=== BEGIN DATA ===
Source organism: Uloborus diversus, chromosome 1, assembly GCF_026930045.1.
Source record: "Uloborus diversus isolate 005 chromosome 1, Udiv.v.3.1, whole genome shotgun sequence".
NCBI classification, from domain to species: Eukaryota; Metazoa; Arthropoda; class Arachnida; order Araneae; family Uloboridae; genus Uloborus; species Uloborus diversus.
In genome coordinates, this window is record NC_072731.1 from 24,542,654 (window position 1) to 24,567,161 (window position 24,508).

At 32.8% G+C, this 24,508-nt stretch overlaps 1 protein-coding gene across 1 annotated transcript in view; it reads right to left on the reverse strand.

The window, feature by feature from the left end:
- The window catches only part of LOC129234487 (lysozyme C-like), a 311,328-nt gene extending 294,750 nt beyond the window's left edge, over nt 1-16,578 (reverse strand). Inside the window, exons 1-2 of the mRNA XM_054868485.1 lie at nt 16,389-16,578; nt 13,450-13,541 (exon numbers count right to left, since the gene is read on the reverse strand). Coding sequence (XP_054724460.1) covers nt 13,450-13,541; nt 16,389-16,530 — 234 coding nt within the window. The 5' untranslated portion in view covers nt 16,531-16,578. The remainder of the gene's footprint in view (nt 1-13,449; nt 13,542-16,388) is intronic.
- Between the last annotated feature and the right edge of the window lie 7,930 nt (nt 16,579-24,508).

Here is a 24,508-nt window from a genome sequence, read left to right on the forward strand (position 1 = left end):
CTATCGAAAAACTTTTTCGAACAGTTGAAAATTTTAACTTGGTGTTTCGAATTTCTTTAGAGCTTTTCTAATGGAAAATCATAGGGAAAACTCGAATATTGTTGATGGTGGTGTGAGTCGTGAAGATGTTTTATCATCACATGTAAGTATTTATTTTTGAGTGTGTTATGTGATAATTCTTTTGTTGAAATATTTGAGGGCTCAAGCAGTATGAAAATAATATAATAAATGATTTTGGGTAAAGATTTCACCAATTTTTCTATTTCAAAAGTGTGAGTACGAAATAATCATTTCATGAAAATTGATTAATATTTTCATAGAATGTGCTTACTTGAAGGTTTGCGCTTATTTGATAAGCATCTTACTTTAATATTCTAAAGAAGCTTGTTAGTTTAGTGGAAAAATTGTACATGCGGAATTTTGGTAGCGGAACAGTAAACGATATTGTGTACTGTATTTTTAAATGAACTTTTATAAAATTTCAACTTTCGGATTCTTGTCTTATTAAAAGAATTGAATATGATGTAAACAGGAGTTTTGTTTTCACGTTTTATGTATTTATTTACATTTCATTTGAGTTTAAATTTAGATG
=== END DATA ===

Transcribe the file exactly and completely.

Source organism: Uloborus diversus, chromosome 1, assembly GCF_026930045.1.
Source record: "Uloborus diversus isolate 005 chromosome 1, Udiv.v.3.1, whole genome shotgun sequence".
NCBI classification, from domain to species: Eukaryota; Metazoa; Arthropoda; class Arachnida; order Araneae; family Uloboridae; genus Uloborus; species Uloborus diversus.
In genome coordinates, this window is record NC_072731.1 from 24,542,654 (window position 1) to 24,567,161 (window position 24,508).

At 32.8% G+C, this 24,508-nt stretch overlaps 1 protein-coding gene across 1 annotated transcript in view; it reads right to left on the reverse strand.

The window, feature by feature from the left end:
- The window catches only part of LOC129234487 (lysozyme C-like), a 311,328-nt gene extending 294,750 nt beyond the window's left edge, over nt 1-16,578 (reverse strand). Inside the window, exons 1-2 of the mRNA XM_054868485.1 lie at nt 16,389-16,578; nt 13,450-13,541 (exon numbers count right to left, since the gene is read on the reverse strand). Coding sequence (XP_054724460.1) covers nt 13,450-13,541; nt 16,389-16,530 — 234 coding nt within the window. The 5' untranslated portion in view covers nt 16,531-16,578. The remainder of the gene's footprint in view (nt 1-13,449; nt 13,542-16,388) is intronic.
- Between the last annotated feature and the right edge of the window lie 7,930 nt (nt 16,579-24,508).

Here is a 24,508-nt window from a genome sequence, read left to right on the forward strand (position 1 = left end):
CTATCGAAAAACTTTTTCGAACAGTTGAAAATTTTAACTTGGTGTTTCGAATTTCTTTAGAGCTTTTCTAATGGAAAATCATAGGGAAAACTCGAATATTGTTGATGGTGGTGTGAGTCGTGAAGATGTTTTATCATCACATGTAAGTATTTATTTTTGAGTGTGTTATGTGATAATTCTTTTGTTGAAATATTTGAGGGCTCAAGCAGTATGAAAATAATATAATAAATGATTTTGGGTAAAGATTTCACCAATTTTTCTATTTCAAAAGTGTGAGTACGAAATAATCATTTCATGAAAATTGATTAATATTTTCATAGAATGTGCTTACTTGAAGGTTTGCGCTTATTTGATAAGCATCTTACTTTAATATTCTAAAGAAGCTTGTTAGTTTAGTGGAAAAATTGTACATGCGGAATTTTGGTAGCGGAACAGTAAACGATATTGTGTACTGTATTTTTAAATGAACTTTTATAAAATTTCAACTTTCGGATTCTTGTCTTATTAAAAGAATTGAATATGATGTAAACAGGAGTTTTGTTTTCACGTTTTATGTATTTATTTACATTTCATTTGAGTTTAAATTTAGATG